The National Institutes of Health is set to shelve a funding programme on research into gun violence and how to prevent it.
The programme, which was ordered by then-president Barack Obama after the Sandy Hook school shooting in 2012, has funded 22 projects for $18 million over the past three years, according to a report in Science magazine on 13 September.
NIH stopped accepting proposals in January with the last awards underway. The agency said the programme is “still under consideration”, but neglected to mention a timeline for a decision.
Gun violence is a heated debate in the United States revolving around the second amendment to its constitution, which gives an individual the right to bear arms. Government agencies are prohibited by Congress “to advocate or promote gun control”. However, Obama reasoned that research was not activism and was able to get NIH to sponsor gun studies.
The US has higher levels of violent deaths, particularly homicide, compared with other developed nations. In 2015, more than 36,000 people died from gunshot wounds and 23 children are shot each day, according to the Centres for disease Control and Prevention, a government research funding agency.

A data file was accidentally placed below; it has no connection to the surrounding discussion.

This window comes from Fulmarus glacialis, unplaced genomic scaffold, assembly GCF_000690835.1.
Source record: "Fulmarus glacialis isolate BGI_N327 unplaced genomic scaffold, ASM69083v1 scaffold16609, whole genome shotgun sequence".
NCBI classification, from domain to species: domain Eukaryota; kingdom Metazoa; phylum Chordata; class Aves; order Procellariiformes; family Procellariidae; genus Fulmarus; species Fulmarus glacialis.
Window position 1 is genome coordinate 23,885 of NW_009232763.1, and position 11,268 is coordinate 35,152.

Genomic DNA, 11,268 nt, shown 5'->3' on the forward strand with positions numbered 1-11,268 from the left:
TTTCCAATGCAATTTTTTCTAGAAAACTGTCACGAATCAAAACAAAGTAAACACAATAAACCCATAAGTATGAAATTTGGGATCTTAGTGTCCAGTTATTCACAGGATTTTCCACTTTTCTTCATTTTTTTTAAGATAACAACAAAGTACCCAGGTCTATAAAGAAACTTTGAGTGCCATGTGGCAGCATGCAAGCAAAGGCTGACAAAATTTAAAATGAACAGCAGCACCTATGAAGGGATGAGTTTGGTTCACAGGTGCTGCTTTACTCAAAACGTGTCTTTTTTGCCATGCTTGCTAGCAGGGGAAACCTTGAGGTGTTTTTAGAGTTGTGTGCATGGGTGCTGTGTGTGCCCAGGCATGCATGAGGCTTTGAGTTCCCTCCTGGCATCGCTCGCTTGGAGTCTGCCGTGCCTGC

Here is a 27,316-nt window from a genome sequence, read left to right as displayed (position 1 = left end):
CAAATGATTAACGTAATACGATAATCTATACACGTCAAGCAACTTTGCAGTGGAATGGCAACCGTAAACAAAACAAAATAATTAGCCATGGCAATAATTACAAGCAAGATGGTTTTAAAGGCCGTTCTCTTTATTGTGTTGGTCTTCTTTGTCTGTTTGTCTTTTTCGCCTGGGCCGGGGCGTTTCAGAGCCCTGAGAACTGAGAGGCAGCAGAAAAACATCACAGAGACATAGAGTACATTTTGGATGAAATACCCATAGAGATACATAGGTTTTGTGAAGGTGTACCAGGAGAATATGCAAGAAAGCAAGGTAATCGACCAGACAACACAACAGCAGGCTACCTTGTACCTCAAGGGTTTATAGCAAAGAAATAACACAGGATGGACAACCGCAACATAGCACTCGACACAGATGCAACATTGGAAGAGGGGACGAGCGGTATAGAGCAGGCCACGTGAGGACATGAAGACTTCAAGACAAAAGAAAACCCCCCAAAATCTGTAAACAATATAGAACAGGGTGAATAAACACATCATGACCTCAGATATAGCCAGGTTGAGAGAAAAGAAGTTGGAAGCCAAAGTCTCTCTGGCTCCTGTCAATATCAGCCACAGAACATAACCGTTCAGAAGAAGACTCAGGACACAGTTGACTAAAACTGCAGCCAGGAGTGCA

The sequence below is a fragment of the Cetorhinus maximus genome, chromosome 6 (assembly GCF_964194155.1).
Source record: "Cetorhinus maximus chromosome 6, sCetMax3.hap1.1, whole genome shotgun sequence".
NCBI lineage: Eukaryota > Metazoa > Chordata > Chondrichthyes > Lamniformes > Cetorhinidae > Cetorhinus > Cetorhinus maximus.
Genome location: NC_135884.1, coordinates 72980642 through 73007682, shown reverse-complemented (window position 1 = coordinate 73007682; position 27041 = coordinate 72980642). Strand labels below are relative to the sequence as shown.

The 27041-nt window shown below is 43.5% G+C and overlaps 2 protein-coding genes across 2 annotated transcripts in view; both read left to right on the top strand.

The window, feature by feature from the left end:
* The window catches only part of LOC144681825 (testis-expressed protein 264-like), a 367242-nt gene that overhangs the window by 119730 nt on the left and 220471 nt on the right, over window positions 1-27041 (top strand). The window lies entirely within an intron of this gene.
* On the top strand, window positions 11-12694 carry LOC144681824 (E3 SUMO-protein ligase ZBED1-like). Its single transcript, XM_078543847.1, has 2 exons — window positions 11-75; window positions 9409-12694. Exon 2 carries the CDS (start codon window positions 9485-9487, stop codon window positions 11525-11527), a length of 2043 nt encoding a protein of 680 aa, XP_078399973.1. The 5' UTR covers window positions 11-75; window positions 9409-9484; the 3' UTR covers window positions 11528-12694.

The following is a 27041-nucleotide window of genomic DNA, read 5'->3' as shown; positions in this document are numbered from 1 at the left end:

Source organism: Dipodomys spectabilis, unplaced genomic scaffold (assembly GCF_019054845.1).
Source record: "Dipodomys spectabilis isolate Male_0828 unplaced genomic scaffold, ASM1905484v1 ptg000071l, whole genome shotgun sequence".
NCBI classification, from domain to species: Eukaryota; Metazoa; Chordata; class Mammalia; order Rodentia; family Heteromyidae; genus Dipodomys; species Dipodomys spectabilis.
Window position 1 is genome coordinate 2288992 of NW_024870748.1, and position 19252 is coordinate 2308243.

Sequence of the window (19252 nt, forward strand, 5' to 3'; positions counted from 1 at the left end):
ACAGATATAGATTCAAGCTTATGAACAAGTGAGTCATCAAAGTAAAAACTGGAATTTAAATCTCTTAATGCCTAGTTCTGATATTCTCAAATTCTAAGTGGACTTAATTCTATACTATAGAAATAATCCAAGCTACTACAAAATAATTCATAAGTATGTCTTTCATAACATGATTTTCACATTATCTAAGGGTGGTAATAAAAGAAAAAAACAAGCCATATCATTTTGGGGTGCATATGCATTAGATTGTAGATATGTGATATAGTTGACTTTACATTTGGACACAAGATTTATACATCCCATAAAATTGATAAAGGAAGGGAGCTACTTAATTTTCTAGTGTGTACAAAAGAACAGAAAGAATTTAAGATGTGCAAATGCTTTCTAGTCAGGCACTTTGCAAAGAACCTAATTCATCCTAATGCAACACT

Daniel Webster, director of the centre for gun policy and research at John Hopkins University said that the move to stop funding for gun research was not surprising. The influential National Rifle Association has aligned itself with president Donald Trump, and the Republican Party that controls both branches of Congress, Webster said.
“The gun lobby has always opposed scientific inquiry on topics that are relevant to their political agenda and tend to make their points on ideological grounds,” Webster added. “Although the allocation of NIH funds to gun violence research has been modest, the decision to discontinue is a setback.”
Although a final announcement to eliminate the programme has not yet been made, Jeffrey Simon, a professor of political science at the University of California, Los Angeles, said that the Countering Violent Extremism programme, which Obama launched in 2011 to educate and provide resources to communities against violent extremist attacks, is likely to be discontinued in 2018.
However, Simon is hopeful that the NIH gun research cuts will provoke a backlash, which could lead some of the funding being restored.
“It is too salient an issue for researchers and others to ignore,” said Simon. “Also there are a lot of independent studies funded by foundations not tied to government regarding the topic of gun violence that can be expected to continue.”
Story published on Research Europe, September 21 2017